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For All Our Daughters - Mentoring Girls

For Daughters: Five Essentials to Help Young Women & Girls Master the Art of Growing Up Paperback


Amazon.com Review

The opening chapter of For All Our Daughters ticks off a hair-raising list of troubles all too common among American girls ages 9 to 18. These crises range from eating disorders and unexpected pregnancies to suicidal feelings and abuse. Author Pegine Echevarria, a social worker whose childhood held more than its fair share of horrors, doesn't dally over bad news, though. Instead she surges forward to propose ways caring women can string safety nets beneath girls who are traumatized or bent on high-wire acts of destruction. Underpinning this mentoring plan is the author's assurance that however much you might like to think that your daughter tells you everything, she probably doesn't... and one day she certainly won't. "It's part of the maturing process for your daughter to stop turning to parents when faced with certain challenges," Echevarria says. For All Our Daughters offers an inspiring--and achievable--blueprint for building community and making a difference in someone's life. Though written for American girls, many of its suggestions are applicable to the stresses of life in other places--and for boys as well. --Francesca Coltrera

From Booklist

For girls between the ages of 9 and 18, relationships with adult women other than their mothers can make a critical difference in the often difficult and confusing transition to womanhood. Echevarria provides wonderful insights for moms, as well as a pragmatic guide for women who are or want to become mentors. Based on her experience as youth counselor, mother, and mentor, this inspiring book offers concrete suggestions for providing guidance and good modeling in five crucial areas of development: physical, emotional, intellectual, spiritual, and financial accountability. Although the specific ideas offered may not always be appropriate, or even feasible, for every situation, they are sufficient in both number and variety and will inspire creative thinking about other imaginative solutions. Echevarria stresses that although a mentor will never replace a mother, she serves a vital role in a girl's maturation, through nonjudgmental listening and in helping explore opportunities for growth. Mentors model human resilience and resourcefulness, rather than perfection, and can show firsthand how responsible adults handle difficult situations. Grace Fill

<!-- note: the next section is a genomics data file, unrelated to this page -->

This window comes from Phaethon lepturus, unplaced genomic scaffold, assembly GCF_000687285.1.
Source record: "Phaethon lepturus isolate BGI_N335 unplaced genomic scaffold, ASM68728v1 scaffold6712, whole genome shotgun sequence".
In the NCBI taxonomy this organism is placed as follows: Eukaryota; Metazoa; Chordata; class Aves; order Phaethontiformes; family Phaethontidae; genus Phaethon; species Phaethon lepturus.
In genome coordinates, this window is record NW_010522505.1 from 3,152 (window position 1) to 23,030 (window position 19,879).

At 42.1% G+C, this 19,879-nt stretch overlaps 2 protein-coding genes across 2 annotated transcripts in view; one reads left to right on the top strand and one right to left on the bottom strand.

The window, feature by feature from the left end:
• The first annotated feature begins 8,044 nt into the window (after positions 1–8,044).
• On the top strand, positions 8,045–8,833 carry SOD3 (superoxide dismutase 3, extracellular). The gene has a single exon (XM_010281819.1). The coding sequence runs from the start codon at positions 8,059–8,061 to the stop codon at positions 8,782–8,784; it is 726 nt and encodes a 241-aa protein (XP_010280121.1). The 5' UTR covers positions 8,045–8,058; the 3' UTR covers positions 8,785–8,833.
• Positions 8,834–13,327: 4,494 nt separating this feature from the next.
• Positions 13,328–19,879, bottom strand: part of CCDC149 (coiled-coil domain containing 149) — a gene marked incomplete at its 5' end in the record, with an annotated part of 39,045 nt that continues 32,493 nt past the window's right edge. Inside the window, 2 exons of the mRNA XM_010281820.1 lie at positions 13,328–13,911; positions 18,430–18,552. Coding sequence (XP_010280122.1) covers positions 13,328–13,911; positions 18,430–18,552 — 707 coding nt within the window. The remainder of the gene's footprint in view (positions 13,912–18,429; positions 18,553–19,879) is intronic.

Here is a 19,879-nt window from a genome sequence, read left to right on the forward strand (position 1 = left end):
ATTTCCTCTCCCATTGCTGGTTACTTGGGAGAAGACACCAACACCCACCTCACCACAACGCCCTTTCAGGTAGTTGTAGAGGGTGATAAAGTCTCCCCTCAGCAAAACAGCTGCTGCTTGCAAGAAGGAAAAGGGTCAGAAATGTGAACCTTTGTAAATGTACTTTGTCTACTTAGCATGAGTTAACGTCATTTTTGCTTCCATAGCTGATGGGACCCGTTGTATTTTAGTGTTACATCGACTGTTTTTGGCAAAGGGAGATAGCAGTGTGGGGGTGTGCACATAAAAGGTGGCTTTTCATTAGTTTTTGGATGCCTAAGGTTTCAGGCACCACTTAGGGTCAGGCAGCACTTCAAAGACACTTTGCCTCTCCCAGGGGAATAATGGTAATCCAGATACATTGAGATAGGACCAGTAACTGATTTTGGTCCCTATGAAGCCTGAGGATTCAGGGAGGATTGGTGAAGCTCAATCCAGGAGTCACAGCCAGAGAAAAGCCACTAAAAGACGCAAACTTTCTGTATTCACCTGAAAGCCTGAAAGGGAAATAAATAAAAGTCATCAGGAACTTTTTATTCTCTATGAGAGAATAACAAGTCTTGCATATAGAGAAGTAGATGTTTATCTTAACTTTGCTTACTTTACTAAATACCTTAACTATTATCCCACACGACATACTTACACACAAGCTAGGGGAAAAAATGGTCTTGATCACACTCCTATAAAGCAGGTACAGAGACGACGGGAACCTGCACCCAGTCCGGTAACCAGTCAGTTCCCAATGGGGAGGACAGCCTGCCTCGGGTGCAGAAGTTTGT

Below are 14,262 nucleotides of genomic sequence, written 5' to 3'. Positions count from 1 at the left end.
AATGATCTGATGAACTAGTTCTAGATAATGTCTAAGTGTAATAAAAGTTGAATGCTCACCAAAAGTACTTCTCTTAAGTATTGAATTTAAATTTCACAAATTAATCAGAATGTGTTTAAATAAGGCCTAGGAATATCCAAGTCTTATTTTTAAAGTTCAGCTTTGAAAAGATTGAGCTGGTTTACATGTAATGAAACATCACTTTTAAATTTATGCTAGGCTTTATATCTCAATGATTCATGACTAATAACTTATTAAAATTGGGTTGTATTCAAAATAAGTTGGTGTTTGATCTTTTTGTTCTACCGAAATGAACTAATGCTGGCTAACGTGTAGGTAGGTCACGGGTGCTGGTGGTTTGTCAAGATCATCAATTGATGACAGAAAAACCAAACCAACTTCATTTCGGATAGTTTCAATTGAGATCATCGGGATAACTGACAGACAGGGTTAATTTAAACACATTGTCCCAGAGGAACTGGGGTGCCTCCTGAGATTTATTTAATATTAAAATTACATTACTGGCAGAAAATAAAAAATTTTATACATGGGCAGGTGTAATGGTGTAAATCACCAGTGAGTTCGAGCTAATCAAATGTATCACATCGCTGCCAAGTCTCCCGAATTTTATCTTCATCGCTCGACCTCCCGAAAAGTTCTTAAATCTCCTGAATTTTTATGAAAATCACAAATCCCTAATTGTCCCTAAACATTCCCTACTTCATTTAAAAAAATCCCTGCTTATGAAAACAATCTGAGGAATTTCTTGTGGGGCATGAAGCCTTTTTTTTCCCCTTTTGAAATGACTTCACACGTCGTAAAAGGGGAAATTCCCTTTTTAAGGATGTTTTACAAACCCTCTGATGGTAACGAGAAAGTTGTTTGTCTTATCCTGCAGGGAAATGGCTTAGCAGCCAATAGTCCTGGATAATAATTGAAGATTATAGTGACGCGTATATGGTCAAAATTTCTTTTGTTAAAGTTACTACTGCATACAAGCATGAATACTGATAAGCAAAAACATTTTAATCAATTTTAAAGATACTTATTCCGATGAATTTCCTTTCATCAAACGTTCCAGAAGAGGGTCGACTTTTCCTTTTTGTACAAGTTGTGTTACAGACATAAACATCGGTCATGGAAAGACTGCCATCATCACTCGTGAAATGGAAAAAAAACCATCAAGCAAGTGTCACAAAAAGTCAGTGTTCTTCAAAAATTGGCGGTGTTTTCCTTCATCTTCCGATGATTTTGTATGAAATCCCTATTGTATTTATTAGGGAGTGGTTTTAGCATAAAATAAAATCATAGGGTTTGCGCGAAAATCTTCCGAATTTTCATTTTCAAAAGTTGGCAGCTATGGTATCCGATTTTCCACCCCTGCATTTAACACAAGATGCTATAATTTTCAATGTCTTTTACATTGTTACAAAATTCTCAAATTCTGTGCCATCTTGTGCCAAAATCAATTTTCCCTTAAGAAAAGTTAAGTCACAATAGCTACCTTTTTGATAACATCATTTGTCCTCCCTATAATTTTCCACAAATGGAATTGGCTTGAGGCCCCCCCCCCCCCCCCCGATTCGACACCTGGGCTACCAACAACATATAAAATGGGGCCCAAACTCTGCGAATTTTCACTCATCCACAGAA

A must read for all women. This book shows us how to make a difference not only for all our daughters, but for us all. -- Pamela Gilberd, author of The Eleven Commandments of Highly Successful Women

An inspirational, easy-to-read book that will make a difference in the lives of many girls. Pegine lives what she shares in For All Our Daughters. -- Eric Brettschneider, Agenda for Children Tomorrow

If you care about a girl between the ages of 9 and 18 you owe it to her to read this book. -- Jack Canfield, co-author, Chicken Soup for the Soul series

If you have a love for any teenage girl, and care for her future welfare, this is the book to read. -- Mark Victor Hansen, co-author, New York Times #1 best-selling Chicken Soup for the Soul series

It's hard to overstate the effect a caring and thoughtful mentor can have on a young woman's development. This book is an invaluable tool for mentors and mentors-to-be. -- Marie C. Wilson, President, Ms. Foundation for Women

Mentored teens are 46% less likely to start using drugs, 73% more likely to upgrade their personal goals, and 52% less likely to miss a day of school than teens who do not have mentors. Yet 98% of our young people are not receiving the benefits of mentoring. For All Our Daughters can help lower that statistic. -- Marcia N. Smoller, The Long Island Mentoring Partnership

The young people you educate and the families you help keep together have benefited from your ability to communicate your love through words. -- Honorable Nydia Velazquez, Member of the U.S. House of Representatives, D-NY

This is the most important child rearing guide since Dr. Spock. -- Moderna Magazine, March/April 1998

You are all such wonderful role models for today's girls...tomorrow's women. For within you, girls can see the strength within themselves and the great possibilities of what they can be. --Elinor J. Ferdon, National President, Girl Scouts of the U.S.A.

About the Author

Pegine Echevarria, MSW, is a social worker and an internationally recognized speaker, researcher, and television personality. She has appeared on many television shows, including The Montel Williams Show, Maury Povich, Ricki Lake, Rolanda, and MSNBC. She also serves on the board of directors and as an advisor for blue jean magazine, a leading advertising-free magazine for girls, written by teens, which celebrates their intelligence and insights. Ms. Echevarria works in the New York City area as a professional youth counselor; she is also a nationally known motivational speaker and a member of the National Speakers Association.

She began her campaign to help girls through mentoring at the Salvation Army Bushwick Family Center in Brooklyn, NY. At Bushwick, Ms. Echevarria implemented an award-winning curriculum for homeless children and their parents. She became the Director of Family Dynamics, a New York City-based Latino family/teen support center.

Today, family-oriented groups, as well as engineering, technology, and finance organizations, use Ms. Echevarria's talents as a speaker to motivate and educate women, teens, and Hispanics. She repeatedly receives rave reviews from audiences for her willingness to go to great lengths to reach and inspire others.